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What Is Esperanto?
Esperanto is the most widely spoken constructed international auxiliary language. Its name derives from Doktoro Esperanto, the pseudonym under which L. L. Zamenhof published the first book detailing Esperanto, the Unua Libro, in 1887. The word esperanto means "one who hopes" in the language itself. The language's original name was "La Internacia Lingvo". Zamenhof's goal was to create an easy to learn and politically neutral language that would serve as a universal second language to foster peace and international understanding. Esperanto has approximately one thousand native speakers, i.e. people who learned Esperanto as one of their native languages from their parents. There is controversy over the number of people who are fluent in Esperanto. Estimates range from 10,000 to as high as two million. The users are spread in about 115 countries.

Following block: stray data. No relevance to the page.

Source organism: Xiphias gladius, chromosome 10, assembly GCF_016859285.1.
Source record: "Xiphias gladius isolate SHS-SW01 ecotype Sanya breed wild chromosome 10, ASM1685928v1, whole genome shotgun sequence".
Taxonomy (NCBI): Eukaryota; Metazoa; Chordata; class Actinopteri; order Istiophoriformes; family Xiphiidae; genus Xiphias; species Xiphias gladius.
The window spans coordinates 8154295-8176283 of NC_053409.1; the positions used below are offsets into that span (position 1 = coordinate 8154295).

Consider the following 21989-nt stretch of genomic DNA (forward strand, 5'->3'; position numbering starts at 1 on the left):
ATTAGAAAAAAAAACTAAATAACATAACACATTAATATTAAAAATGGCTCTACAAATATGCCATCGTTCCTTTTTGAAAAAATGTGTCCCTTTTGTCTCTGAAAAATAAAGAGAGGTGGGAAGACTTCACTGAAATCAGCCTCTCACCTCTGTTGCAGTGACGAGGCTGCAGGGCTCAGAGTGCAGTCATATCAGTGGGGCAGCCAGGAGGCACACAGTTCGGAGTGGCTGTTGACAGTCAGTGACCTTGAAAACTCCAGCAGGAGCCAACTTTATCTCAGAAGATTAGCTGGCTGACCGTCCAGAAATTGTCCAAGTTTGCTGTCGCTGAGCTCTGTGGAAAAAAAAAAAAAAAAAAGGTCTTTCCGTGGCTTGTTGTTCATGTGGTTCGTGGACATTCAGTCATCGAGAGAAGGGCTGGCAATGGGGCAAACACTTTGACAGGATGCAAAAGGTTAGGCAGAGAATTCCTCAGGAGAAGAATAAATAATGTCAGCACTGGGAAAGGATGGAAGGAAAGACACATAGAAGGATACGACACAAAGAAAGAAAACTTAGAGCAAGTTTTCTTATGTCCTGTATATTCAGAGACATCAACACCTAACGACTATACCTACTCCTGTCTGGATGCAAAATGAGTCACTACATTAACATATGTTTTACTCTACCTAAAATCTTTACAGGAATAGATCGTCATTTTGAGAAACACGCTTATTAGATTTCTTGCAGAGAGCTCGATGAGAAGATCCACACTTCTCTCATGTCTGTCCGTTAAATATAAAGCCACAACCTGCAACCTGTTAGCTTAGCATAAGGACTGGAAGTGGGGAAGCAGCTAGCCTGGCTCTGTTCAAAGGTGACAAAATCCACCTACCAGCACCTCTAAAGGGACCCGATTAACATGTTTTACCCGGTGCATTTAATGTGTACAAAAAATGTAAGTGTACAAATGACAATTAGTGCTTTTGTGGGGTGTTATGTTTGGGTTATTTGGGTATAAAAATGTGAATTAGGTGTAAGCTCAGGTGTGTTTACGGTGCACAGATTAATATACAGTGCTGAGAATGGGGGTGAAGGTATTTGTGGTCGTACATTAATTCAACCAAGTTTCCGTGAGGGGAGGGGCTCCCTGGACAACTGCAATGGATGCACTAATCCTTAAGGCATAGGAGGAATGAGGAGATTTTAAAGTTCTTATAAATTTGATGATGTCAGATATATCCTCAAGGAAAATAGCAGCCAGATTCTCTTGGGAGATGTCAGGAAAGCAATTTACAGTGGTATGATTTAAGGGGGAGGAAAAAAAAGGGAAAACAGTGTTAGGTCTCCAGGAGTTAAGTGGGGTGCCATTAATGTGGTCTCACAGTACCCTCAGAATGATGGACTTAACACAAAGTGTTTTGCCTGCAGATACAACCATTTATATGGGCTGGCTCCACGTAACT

Although no country has adopted the language officially, Esperanto was officially recognized by UNESCO in 1954. Today, Esperanto is employed in world travel, correspondence, cultural exchange, conventions, literature, language instruction, television, movies, and radio broadcasting. The first international Esperanto congress was organized in France, Boulogne-sur-Mer, in 1905. Since then international conferences and meetings have been organized around the world with Esperanto every year. At least one major search engine, Google, offers searching of Esperanto-related websites via an Esperanto portal.
There is evidence that learning Esperanto may provide a good foundation for learning languages in general. Esperanto is also the language of instruction in one university, the Akademio Internacia de la Sciencoj in San Marino.
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